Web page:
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Kathleen Thompson

The great-granddaughter of a freed slave, Lena Calhoun Horne was born in Brooklyn, New York. Her father was a gambler and a racketeer, her mother a struggling actress. Both of them, however, came from respectable middle class families, and, as a girl, Horne was surrounded by that respectability. She and her parents lived with her paternal grandparents, Edwin and Cora Horne, until her mother and father divorced when she was three.

Edwin Horne was a co-founder of the United Colored Democracy, a lobbying group. Cora Calhoun Horne was a suffragist and a bold defender of black rights. “My grandmother took me to her meetings,” said Horne in an interview for I Dream a World,

from the time I was little until I was fifteen She was in the Urban League the NAACP and the Ethical Culture Society I was surrounded by adult activities if I hadn ...

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Martha Wilson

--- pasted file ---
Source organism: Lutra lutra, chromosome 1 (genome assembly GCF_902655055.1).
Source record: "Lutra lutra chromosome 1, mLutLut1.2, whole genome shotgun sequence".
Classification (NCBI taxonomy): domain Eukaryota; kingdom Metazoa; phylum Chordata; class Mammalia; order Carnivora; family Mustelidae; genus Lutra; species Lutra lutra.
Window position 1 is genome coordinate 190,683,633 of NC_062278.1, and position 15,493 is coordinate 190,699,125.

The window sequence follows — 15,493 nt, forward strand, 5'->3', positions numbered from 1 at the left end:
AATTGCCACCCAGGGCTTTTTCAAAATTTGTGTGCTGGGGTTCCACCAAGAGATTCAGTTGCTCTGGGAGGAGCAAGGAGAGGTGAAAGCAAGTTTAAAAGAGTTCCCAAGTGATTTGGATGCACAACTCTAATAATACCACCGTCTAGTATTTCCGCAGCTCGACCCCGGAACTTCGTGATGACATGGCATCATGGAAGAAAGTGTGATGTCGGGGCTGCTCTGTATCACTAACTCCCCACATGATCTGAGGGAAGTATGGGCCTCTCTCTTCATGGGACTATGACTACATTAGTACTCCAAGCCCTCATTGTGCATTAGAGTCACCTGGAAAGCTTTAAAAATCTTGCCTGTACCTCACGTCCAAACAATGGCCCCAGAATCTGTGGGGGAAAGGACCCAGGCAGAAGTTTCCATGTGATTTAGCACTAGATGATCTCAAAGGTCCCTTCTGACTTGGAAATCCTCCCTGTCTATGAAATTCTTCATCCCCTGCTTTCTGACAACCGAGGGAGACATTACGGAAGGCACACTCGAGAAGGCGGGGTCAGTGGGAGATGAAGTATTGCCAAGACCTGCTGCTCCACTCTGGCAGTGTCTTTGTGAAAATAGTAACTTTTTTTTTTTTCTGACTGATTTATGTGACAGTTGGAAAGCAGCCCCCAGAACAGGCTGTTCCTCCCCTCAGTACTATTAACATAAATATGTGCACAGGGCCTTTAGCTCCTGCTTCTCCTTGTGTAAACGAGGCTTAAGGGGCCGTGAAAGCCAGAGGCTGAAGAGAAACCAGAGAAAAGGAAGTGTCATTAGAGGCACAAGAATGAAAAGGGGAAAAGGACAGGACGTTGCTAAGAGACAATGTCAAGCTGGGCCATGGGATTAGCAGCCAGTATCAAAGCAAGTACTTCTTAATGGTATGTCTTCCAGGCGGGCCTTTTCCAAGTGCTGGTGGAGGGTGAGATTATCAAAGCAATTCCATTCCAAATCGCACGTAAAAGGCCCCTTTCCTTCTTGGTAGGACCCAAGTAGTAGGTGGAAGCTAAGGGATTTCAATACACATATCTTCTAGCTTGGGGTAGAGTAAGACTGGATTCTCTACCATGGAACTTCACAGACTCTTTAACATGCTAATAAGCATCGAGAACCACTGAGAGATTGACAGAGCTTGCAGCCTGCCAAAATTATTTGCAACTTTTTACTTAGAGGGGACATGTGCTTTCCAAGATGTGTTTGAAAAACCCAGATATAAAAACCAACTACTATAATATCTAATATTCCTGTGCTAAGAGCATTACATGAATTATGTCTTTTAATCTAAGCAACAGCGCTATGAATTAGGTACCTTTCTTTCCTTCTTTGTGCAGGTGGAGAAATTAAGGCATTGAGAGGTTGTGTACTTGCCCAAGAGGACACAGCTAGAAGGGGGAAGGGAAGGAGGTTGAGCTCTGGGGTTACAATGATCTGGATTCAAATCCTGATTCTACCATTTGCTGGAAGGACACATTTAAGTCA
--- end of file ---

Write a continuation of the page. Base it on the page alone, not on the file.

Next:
actress and singer. Lena Calhoun Horne was born in Brooklyn, New York, to Edna Scottron and Edwin “Teddy” Horne. Her mother was an actress, and her father worked in the gambling business. Her parents separated when she was a child, and Horne was raised by her paternal grandparents and uncle. Horne's grandmother, Cora Calhoun Horne, was an activist and took Horne to meetings of the NAACP, National Urban League, and suffragette groups.

At sixteen, Horne sang and danced at Harlem's Cotton Club. She appeared on Broadway a year later in Dance with Your Gods. She married Louis Jones in 1937 and they had a daughter, Gail, and a son, Teddy, who died of kidney failure in 1970. Horne and Jones divorced in 1944.